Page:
Yeah, when we were still in school, we had this amazing teen center that would let us book shows, and essentially run the place. Those years were hugely formative to me. I definitely could have been absorbed by less savory activities and hard drugs, but I had an outlet to connect with other likeminded people on and off Cape. I now serve on the board that used to run the place (it’s since been shut down.) We still run a skate park and an after school program for younger kids, but I feel there’s a huge hole in the community for teenagers and not coincidentally a terrifying surge in opioid addiction on Cape Cod among younger folks.
Are you able to do this full time?
No way. Kids, stay in school. Punk rock is great, but if you want a music career, go learn to make sounds on computers. In Boston, some of our buddies call us the Village People because we consist of a house painter, a carpenter, a shell fisherman, and a union iron worker wearing leather jackets. If there’s a cop or a Native American with a good voice, we’re taking auditions for front man.
What has been the highest high you’ve experienced? The lowest low?
I have to thank Dan Harrington at PATAC records, he’s been releasing our stuff from day 1. It’s amazing to see our stuff sell in foreign markets. Some German kids in Provincetown stopped our guitar player for a picture in Provincetown one summer, that was funny, since most people around here don’t even know we play. Lowest low was probably the time in the mini van. We smelled like shit, we were crammed, and we hit a car or two. Luckily I bought the $100 insurance and unlimited miles, because the thing was a wreck when we got home.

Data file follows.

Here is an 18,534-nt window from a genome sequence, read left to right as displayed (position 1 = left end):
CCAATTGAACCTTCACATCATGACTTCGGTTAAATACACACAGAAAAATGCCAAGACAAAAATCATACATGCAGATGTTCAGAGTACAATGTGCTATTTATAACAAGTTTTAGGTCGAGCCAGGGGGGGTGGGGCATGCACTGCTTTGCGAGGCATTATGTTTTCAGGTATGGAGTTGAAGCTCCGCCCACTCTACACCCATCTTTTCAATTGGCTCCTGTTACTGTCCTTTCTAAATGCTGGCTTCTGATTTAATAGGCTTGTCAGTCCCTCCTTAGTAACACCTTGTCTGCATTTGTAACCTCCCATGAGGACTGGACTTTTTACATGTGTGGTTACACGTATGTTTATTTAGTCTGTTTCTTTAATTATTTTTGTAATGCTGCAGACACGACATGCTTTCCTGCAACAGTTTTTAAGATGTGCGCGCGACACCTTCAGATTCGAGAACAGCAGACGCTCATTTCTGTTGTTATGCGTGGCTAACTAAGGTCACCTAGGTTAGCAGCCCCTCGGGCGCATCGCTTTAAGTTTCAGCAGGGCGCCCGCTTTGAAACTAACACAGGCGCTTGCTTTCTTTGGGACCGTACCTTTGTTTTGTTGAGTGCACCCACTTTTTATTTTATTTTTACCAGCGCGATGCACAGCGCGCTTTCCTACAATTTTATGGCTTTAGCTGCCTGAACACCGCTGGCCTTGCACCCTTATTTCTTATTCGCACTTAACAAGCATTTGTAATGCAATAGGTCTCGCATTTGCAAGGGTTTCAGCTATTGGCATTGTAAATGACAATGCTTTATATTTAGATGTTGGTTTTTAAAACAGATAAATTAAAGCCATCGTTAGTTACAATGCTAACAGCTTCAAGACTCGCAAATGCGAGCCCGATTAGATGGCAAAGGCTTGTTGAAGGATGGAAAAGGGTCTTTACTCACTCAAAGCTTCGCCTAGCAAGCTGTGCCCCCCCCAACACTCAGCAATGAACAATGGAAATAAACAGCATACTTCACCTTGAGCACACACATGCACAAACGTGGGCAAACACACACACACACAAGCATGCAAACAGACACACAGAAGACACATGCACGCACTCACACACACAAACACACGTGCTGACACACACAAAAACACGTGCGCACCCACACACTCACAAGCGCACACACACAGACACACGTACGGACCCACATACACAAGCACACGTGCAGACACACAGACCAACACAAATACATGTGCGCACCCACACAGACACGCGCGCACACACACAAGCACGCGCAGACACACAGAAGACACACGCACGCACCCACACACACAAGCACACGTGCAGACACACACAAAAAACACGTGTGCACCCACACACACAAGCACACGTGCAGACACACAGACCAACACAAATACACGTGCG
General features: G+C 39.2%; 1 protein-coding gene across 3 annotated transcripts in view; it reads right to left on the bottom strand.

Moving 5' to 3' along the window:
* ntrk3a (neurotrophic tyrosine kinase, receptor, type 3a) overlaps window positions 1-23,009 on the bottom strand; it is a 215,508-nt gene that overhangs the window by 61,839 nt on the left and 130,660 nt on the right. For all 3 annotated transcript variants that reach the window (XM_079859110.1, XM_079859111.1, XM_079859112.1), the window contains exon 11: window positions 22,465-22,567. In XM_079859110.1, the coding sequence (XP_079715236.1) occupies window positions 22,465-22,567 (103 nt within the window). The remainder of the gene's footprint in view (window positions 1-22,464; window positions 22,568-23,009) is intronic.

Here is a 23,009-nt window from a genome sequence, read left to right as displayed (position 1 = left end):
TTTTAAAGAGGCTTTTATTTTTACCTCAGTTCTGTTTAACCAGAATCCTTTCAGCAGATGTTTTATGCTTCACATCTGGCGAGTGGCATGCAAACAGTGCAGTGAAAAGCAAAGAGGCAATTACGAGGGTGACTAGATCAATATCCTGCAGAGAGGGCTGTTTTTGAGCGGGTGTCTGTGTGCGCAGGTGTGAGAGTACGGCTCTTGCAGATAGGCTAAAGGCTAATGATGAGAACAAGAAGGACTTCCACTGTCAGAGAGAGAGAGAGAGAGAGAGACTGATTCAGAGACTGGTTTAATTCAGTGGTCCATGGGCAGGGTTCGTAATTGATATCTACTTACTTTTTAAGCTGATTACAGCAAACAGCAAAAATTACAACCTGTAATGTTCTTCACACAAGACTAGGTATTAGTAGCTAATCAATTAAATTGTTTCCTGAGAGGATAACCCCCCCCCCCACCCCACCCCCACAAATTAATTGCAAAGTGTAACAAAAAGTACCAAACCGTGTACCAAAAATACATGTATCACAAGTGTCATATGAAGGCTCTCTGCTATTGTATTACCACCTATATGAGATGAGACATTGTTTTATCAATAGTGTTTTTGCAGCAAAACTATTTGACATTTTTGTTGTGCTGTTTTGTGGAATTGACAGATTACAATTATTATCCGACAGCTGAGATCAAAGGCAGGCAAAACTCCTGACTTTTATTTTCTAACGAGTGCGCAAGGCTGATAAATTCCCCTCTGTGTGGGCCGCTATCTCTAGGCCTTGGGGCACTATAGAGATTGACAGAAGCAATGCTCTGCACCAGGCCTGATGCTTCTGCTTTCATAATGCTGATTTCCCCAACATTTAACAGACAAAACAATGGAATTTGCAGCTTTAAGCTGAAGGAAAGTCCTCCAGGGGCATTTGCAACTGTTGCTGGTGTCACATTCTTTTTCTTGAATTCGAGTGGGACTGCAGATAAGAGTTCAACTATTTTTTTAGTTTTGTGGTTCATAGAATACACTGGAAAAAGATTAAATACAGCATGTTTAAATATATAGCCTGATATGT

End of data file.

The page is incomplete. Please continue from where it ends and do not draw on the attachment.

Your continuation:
How do you go about the process of songwriting as a band?
Both of our guitarists are amazing. Typically Jared (guitar/vox) will come up with the song progression, and a vocal melody. Chris (guitar/back ups) will then add his leads and back up vocals. Corey (bass/back ups) will then walk around the chords a bit on the bass, and I’ll play whatever Ramones/Motörhead style beat comes to mind. The best part is the vocals, since we typically write those the night before recording them. So the majority of the time we’re learning a new song, Jared is just reading beer cans, or whatever is in clear view and yelling that into the mic in the envisioned vocal pattern.
Do you feel like you have an easier time expressing yourself through music or through general interactions?
Definitely music. Specifically, you can let loose, and really not hold anything back, put on a performance. There’s also the camaraderie that comes with a bunch of weirdos who are totally into the same thing. That extends to the people we meet at every show. It’s refreshing to be with people who don’t view the world the same way as everyone else, even if we do have to play the Village People all week. You probably weren’t expecting two Village People references in this interview were you?
(LAUGHS) No. Do you have a favorite verse from a song or a set of lyrics outside of the Village People?
The Pogues have the most beautiful lyrics in a really unvarnished human way. “If I should fall from grace with God” is a song that sticks out to me lyrically. Dark, sometimes mildly political humor about the inevitability of life and death really hits me.
And lastly, for any aspiring musicians or just regular old cross country travelers, what’s the best way to nourish yourself on a budget on the open road?
Pizza slices that you can see while being served. We got served rotten gator in Louisiana for being weird Yankees one time.